When I had my first child and was dealing with raging post-partum depression, she was there every morning to help, and when she walked in and I burst into tears because I had had a moment during the night when my crying newborn wouldn't breast feed and I had a fleeting thought of walking to the nursery window, opening it up, and tossing him out (HORRIFIED that I had even had that thought), she immediately said, "Oh, honey. So did I." Whether she said it just to make me feel better, I don't know. But it worked, because I didn't feel like such a monster.
It wasn't until ten years ago, though, that I realized the true depth of her unlimited devotion. It was my 17-year-old son who had to call my parents and tell them that I had just tried to kill myself by taking a bottle full of Phenergan. I didn't know any of this until later, but she sobbed the entire way to the hospital, praying out loud which, as far as I knew, was not something she had ever done before. I was in a deep sleep before any of my family arrived, so when I woke up at 4 in the morning, I was fully prepared to be incensed at the fact that my family hadn't even been there. But they had. My mother had sat by my stretcher, which had by then been moved into the hall because the ED was full, so completely undone that the staff was constantly asking her if SHE was okay.
Four days later, when it came time to be discharged home, she was right there with me in the social worker's office when they told me they didn't think I should go back there because she and the psychiatrist felt I was being emotionally abused. She made all the arrangements for me to stay at my brother's house with a focus and precision that put Samantha and Miranda to absolute shame (IYKYK). She came over every day, drove me to doctor's appointments, drove me out of town to job interviews, and got me moved and set up in Greenville when I got a job in the cardiac ICU.
I wish I could say that was the last time she had to deal with my emotional breakdowns, suicide attempts, and general dumb-fuckery, but that would be a lie. I've been hospitalized twice since then, and she was always there. The most recent breakdown occurred a couple of months ago when I was overworked, overextended, burnt out, discouraged, and exhausted. I had to tell my mother that I had stood at the kitchen counter testing out what it would be like to cut my wrist, knowing that each time this gets harder and harder for her as she and my father get older.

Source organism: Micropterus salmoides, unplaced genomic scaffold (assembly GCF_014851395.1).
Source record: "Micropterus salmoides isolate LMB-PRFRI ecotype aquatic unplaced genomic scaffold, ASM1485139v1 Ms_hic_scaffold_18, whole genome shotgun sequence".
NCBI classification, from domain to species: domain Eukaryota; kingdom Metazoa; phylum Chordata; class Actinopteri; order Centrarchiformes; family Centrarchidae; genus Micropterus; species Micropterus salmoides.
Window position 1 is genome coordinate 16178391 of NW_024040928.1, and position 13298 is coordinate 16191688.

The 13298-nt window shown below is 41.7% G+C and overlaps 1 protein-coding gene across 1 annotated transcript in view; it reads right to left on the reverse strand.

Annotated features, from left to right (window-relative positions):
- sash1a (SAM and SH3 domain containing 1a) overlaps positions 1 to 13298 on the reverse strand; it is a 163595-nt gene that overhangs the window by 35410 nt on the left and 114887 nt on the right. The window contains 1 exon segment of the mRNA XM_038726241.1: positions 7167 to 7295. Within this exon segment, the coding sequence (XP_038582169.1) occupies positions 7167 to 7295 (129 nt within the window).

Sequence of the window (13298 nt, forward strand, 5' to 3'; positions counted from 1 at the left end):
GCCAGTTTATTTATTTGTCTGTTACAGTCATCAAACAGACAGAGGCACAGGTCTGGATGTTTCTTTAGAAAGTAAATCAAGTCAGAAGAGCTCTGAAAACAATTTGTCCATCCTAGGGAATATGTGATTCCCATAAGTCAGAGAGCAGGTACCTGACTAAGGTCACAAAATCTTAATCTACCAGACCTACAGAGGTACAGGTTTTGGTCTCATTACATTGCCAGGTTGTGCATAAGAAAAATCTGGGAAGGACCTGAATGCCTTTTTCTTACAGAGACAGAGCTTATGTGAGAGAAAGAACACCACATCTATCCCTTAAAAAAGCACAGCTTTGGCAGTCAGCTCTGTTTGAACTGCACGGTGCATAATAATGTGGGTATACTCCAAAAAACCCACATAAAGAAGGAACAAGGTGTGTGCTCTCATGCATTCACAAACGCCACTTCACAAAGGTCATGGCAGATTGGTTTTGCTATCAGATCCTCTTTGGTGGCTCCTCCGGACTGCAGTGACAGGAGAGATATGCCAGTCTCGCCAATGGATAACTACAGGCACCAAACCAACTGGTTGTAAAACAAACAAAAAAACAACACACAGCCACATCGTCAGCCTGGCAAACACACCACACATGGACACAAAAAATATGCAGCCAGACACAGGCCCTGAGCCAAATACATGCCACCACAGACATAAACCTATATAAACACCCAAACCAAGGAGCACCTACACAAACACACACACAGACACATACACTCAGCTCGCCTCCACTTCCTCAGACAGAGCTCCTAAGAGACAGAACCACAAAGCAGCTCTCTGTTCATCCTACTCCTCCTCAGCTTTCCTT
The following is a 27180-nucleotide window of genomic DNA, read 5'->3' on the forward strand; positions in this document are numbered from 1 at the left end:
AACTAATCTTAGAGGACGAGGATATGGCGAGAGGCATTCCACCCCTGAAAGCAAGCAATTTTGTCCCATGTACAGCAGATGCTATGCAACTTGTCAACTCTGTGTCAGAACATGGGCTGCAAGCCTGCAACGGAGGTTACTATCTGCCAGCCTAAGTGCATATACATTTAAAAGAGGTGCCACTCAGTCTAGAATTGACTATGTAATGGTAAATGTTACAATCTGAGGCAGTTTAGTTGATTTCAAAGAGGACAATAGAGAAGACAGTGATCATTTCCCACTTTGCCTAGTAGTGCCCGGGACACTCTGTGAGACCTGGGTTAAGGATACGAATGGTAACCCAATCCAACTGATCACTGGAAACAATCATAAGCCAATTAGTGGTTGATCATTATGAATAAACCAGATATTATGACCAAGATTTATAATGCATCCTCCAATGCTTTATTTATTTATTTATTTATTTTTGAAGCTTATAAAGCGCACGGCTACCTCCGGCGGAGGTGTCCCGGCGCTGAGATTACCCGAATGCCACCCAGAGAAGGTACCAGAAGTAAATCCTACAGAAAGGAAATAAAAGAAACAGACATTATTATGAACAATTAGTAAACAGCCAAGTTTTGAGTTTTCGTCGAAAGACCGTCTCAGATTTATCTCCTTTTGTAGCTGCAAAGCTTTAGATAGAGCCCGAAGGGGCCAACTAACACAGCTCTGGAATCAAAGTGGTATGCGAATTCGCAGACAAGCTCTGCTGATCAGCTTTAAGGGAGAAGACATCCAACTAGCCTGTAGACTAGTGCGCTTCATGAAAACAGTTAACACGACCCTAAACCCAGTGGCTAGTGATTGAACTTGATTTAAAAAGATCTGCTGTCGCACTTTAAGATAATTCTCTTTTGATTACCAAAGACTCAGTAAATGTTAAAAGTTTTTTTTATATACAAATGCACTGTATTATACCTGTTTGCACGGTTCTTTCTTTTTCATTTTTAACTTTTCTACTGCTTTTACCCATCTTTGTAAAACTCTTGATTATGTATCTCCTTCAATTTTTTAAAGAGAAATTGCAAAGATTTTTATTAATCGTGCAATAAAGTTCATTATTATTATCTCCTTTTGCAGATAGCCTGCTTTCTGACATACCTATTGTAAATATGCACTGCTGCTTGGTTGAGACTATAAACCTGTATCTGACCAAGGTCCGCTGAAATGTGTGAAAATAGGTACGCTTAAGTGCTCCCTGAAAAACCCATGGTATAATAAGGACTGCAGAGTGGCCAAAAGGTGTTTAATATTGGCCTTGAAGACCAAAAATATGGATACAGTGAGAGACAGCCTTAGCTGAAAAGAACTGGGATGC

As I left my job (yet again), she bought me groceries, took me to lunch, and provided all the support and encouragement I needed to finally find a job that wouldn't take so much out of me. The other day, I told her how excited I was that I was actually getting a paid half day off at my new job, simply because that's what they do every month that there isn't a major holiday. She said, "Yay!", then proceeded to tell me that if I ever get the urge to quit this job I should go into the bathroom, look in the mirror, and slap myself across the face. Twice if necessary. If that didn't work, she said, "Bang your head against the wall until the feeling passes. You should remember how to do this from when you were a child." Excessive? Maybe. But certainly not wrong. In reality it was her version of tough love - a humorous way of letting me know that I need to break myself of the habit of working myself into the ground until I have nothing left to give. And she's absolutely right.
If you are lucky enough to have a Mama Bear in your life, then you are lucky enough. If you don't.... well, you can't have mine. She's MY mommy.